Last week the $35 Raspberry Pi computer went on sale, seeing strong demand and a total buyout of stock in under two hours. Those hoping to see the Linux machine hitting their doorsteps in the near future could be in for some disappointment: the Raspberry Pi foundation announced that it has suffered a production setback.
Raspberry Pi sold out in the UK in just two hours, and global buyers of the $35 computer also face a wait for their open-source PC with international sales also burning through the start-up's initial supplies. The Raspberry Pi Model B went up for grabs at element14 earlier, promptly running out and forcing would-be buyers to register their interest for the next batch.
The Raspberry Pi $35 open-source computer has gone on sale, and early demand for the incredibly capable mini-PC has already seen retail partner sites melt down under the stress. Announced back in 2011, as part of the $25 computer project, the $35 version is the more advanced "Model B" unit which has seemingly grabbed the attention of developers and tinkerers. Meanwhile, the $25 "Model A" version is going into production now.
The Android team predicted forking in the ecosystem, Google chairman Eric Schmidt said today at Mobile World Congress, taking the opportunity to snipe at Apple over the company's litigious tendencies. "We understood that this stuff would happen ... and it's fine" Schmidt said, explaining that while Google hoped that those manufacturers not sticking to the search company's official guidelines for Android would realize the potential benefits, "We don't sue them… if you get my drift."
Open source mobile platform and spiritual son of MeeGo, Tizen, has gained a new supporter in the shape of Huawei, jumping on board just as the Tizen team releases the SDK beta and source code. Huawei is the latest member of the Tizen Association Board, and apparently intends to release devices "for a range of markets" running the platform. Exactly when that will take place is unclear, however.
In an app coming to the market relatively soon for both iPhone and Android, Georgia Tech researchers have reduced the price of realistically typing Braille on a smartphone from $1700 plus the cost of the phone to essentially free. The $1700 is a basic figure which spoken by Post Doctorate Fellow Mario Romero of the School of Interactive Computing working on the project and mentioning how much a smartphone-connected Braille keyboard costs on average. What the app BrailleTouch will be doing is offering the same functionality with a set of simple gestures and 6 buttons on-screen that allow for accurate and simple typing of Braille characters.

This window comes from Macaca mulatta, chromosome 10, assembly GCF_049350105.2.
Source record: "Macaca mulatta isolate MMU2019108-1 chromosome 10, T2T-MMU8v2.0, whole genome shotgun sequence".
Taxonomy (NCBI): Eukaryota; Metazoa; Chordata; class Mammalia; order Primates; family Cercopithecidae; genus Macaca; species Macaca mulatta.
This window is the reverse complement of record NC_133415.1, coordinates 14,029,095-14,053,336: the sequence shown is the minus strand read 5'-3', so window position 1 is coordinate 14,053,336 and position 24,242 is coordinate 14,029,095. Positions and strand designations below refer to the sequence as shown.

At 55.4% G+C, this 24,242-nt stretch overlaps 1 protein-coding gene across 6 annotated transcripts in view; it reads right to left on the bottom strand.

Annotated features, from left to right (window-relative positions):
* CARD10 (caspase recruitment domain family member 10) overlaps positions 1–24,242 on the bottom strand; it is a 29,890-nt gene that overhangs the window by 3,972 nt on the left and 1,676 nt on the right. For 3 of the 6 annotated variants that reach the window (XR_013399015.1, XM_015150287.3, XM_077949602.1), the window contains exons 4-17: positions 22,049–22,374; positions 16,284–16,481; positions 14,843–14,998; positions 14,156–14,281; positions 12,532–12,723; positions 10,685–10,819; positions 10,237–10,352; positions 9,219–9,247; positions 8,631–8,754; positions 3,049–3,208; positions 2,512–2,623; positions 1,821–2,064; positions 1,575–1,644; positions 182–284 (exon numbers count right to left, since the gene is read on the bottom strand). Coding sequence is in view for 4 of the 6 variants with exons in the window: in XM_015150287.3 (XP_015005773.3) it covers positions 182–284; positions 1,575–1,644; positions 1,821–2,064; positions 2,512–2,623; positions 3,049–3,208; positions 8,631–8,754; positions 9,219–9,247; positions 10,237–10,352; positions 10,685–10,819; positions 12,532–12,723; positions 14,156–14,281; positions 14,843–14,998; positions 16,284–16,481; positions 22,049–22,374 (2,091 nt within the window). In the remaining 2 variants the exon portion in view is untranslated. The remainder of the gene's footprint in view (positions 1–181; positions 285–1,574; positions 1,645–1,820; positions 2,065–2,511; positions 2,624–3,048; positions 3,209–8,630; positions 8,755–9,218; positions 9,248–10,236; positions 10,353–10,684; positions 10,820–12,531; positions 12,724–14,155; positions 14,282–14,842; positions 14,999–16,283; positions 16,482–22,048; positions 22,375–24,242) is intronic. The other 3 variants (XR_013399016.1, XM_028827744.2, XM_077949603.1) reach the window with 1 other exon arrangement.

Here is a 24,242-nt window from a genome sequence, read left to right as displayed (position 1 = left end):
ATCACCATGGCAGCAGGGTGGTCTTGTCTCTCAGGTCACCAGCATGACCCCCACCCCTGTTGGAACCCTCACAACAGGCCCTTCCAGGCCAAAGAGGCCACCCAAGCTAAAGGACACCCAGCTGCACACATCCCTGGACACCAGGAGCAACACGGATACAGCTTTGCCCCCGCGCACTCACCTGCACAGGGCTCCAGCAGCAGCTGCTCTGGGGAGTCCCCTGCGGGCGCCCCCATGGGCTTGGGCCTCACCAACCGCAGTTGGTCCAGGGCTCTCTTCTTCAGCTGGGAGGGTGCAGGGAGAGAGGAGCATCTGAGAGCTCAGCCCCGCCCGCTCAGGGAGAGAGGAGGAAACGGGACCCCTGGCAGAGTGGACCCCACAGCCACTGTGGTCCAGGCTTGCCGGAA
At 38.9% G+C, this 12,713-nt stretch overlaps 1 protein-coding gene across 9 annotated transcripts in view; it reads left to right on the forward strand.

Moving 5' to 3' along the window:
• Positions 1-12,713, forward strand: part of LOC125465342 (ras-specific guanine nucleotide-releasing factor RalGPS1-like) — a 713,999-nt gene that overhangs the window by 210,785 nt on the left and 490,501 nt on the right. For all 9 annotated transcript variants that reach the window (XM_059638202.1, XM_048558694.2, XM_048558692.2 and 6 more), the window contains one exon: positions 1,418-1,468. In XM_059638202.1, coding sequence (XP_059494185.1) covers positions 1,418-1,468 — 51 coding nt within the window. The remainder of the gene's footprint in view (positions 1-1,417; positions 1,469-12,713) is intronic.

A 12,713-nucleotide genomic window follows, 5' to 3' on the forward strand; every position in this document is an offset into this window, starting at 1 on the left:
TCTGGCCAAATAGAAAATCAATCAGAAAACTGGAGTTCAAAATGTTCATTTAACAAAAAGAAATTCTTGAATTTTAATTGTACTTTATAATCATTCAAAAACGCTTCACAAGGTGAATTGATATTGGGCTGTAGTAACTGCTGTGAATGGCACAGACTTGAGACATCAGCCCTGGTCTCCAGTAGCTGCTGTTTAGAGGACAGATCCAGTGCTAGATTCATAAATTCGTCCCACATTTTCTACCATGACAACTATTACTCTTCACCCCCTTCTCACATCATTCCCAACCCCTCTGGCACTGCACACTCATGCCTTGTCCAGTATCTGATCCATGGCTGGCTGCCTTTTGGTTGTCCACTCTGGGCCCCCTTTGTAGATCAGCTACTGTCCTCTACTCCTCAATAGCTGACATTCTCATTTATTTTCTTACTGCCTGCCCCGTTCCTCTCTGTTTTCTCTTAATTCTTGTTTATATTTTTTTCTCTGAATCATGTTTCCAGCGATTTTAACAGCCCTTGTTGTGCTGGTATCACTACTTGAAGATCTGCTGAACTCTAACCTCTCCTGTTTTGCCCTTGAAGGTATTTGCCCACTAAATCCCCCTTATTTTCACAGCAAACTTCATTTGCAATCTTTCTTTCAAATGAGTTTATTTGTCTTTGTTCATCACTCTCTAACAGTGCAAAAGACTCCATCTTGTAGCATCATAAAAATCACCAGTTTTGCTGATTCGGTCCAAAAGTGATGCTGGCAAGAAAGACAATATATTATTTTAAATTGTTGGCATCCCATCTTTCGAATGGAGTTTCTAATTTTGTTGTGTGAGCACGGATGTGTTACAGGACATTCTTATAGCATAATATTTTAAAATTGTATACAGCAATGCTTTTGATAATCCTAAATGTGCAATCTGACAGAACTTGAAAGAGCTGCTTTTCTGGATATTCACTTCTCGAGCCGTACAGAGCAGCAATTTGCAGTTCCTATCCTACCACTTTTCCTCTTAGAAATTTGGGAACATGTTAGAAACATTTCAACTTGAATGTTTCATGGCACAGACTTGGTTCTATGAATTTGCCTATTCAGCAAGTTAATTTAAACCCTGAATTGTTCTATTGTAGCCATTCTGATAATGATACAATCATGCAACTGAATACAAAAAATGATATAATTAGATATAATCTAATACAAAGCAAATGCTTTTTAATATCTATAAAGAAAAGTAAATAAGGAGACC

You won't see this sentence very often: CyanogenMod is asking for money. As you may well know, the Android community uses the modification to Android known as CyanogenMod more than any other custom ROM, hands down. And today they're asking that you help them out with their otherwise free service by donating some cash to help support the purchase of "a couple of solid, stable Xeon-class servers with large amounts of RAM and fast disks." They're currently using PayPal, which is unfortunate for the apparent mobs of users boycotting the service at the moment (there's a lot of overlap with the modding community) but you've got other options as well.
At HP's Global Partner Conference in Las Vegas, hardly a word was spoken on their WebOS efforts in 2011. And it's not hard to see why: the few phones and single TouchPad tablet that sprang from the acquisition of Palm bombed so badly that the only wat to recoup losses was a massive fire sale. But surprisingly, HP's new CEO Meg Whitman didn't seem phased: at her keynote this morning, she reiterated HP's commitment to the WebOS platform.
HP's open-sourcing of webOS continues today, with the release of the underlying Isis web browser along with a governance model and more of the Enyo components developers will need to create their own webOS devices and apps. Enyo has already been downloaded 40,000 times in the three weeks since its release, the team says, and now there's the Isis Project, "a fast, standards-compliant web browser engine," to go along with it.
The device you will soon be looking at is a $256 7-inch tablet running on a basic mobile version of Linux, and its name is Spark. The software user interface goes by the name Plasma Active and has been in the works for some months, ramping up to this point at which this tablet can bring the lovely functionality to the market with what we hope is a beta version of the Spark tablet. You'll find that the software experience looks familiar if you're used to using a Linux environment on your computer now, but that the tablet itself isn't all that impressive when it comes to hardware.